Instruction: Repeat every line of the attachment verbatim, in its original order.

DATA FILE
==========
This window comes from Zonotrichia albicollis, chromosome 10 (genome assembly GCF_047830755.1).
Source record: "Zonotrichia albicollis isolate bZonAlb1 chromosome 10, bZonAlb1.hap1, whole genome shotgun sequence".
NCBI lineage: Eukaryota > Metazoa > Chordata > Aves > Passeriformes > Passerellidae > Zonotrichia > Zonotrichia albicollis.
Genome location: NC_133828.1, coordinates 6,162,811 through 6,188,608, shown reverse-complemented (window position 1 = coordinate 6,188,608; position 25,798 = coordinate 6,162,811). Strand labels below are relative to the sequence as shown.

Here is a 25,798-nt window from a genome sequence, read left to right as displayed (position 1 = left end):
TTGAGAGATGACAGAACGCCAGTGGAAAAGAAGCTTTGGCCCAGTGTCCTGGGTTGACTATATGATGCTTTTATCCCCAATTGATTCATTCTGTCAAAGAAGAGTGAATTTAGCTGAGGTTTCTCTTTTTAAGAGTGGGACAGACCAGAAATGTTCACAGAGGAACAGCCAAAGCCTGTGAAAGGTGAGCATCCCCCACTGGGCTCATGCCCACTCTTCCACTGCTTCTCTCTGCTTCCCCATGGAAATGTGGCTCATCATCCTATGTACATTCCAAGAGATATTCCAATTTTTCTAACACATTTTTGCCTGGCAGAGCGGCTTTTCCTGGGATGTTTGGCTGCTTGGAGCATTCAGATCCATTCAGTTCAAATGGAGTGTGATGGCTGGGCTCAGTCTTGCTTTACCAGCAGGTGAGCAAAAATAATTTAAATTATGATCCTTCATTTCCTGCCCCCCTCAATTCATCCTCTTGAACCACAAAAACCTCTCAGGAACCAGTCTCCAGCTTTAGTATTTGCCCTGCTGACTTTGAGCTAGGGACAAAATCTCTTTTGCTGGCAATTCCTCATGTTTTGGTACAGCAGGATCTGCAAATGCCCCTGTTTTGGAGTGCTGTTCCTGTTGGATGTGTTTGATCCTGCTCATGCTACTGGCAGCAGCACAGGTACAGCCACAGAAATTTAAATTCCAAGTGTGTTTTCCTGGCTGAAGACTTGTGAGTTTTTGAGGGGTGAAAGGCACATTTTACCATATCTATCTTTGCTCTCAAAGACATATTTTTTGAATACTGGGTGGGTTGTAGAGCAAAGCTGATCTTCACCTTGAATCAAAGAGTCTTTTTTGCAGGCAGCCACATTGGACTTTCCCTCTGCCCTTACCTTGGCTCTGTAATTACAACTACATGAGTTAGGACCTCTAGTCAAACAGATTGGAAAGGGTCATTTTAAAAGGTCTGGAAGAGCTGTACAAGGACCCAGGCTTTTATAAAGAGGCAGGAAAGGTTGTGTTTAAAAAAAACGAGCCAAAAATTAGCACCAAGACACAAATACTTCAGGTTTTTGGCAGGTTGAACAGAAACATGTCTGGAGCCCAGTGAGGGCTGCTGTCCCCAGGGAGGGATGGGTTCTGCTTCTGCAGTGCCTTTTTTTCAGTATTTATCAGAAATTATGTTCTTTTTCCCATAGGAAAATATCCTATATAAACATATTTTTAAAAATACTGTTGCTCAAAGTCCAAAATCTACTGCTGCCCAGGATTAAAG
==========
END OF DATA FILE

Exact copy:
This window comes from Zonotrichia albicollis, chromosome 10 (genome assembly GCF_047830755.1).
Source record: "Zonotrichia albicollis isolate bZonAlb1 chromosome 10, bZonAlb1.hap1, whole genome shotgun sequence".
NCBI lineage: Eukaryota > Metazoa > Chordata > Aves > Passeriformes > Passerellidae > Zonotrichia > Zonotrichia albicollis.
Genome location: NC_133828.1, coordinates 6,162,811 through 6,188,608, shown reverse-complemented (window position 1 = coordinate 6,188,608; position 25,798 = coordinate 6,162,811). Strand labels below are relative to the sequence as shown.

Here is a 25,798-nt window from a genome sequence, read left to right as displayed (position 1 = left end):
TTGAGAGATGACAGAACGCCAGTGGAAAAGAAGCTTTGGCCCAGTGTCCTGGGTTGACTATATGATGCTTTTATCCCCAATTGATTCATTCTGTCAAAGAAGAGTGAATTTAGCTGAGGTTTCTCTTTTTAAGAGTGGGACAGACCAGAAATGTTCACAGAGGAACAGCCAAAGCCTGTGAAAGGTGAGCATCCCCCACTGGGCTCATGCCCACTCTTCCACTGCTTCTCTCTGCTTCCCCATGGAAATGTGGCTCATCATCCTATGTACATTCCAAGAGATATTCCAATTTTTCTAACACATTTTTGCCTGGCAGAGCGGCTTTTCCTGGGATGTTTGGCTGCTTGGAGCATTCAGATCCATTCAGTTCAAATGGAGTGTGATGGCTGGGCTCAGTCTTGCTTTACCAGCAGGTGAGCAAAAATAATTTAAATTATGATCCTTCATTTCCTGCCCCCCTCAATTCATCCTCTTGAACCACAAAAACCTCTCAGGAACCAGTCTCCAGCTTTAGTATTTGCCCTGCTGACTTTGAGCTAGGGACAAAATCTCTTTTGCTGGCAATTCCTCATGTTTTGGTACAGCAGGATCTGCAAATGCCCCTGTTTTGGAGTGCTGTTCCTGTTGGATGTGTTTGATCCTGCTCATGCTACTGGCAGCAGCACAGGTACAGCCACAGAAATTTAAATTCCAAGTGTGTTTTCCTGGCTGAAGACTTGTGAGTTTTTGAGGGGTGAAAGGCACATTTTACCATATCTATCTTTGCTCTCAAAGACATATTTTTTGAATACTGGGTGGGTTGTAGAGCAAAGCTGATCTTCACCTTGAATCAAAGAGTCTTTTTTGCAGGCAGCCACATTGGACTTTCCCTCTGCCCTTACCTTGGCTCTGTAATTACAACTACATGAGTTAGGACCTCTAGTCAAACAGATTGGAAAGGGTCATTTTAAAAGGTCTGGAAGAGCTGTACAAGGACCCAGGCTTTTATAAAGAGGCAGGAAAGGTTGTGTTTAAAAAAAACGAGCCAAAAATTAGCACCAAGACACAAATACTTCAGGTTTTTGGCAGGTTGAACAGAAACATGTCTGGAGCCCAGTGAGGGCTGCTGTCCCCAGGGAGGGATGGGTTCTGCTTCTGCAGTGCCTTTTTTTCAGTATTTATCAGAAATTATGTTCTTTTTCCCATAGGAAAATATCCTATATAAACATATTTTTAAAAATACTGTTGCTCAAAGTCCAAAATCTACTGCTGCCCAGGATTAAAG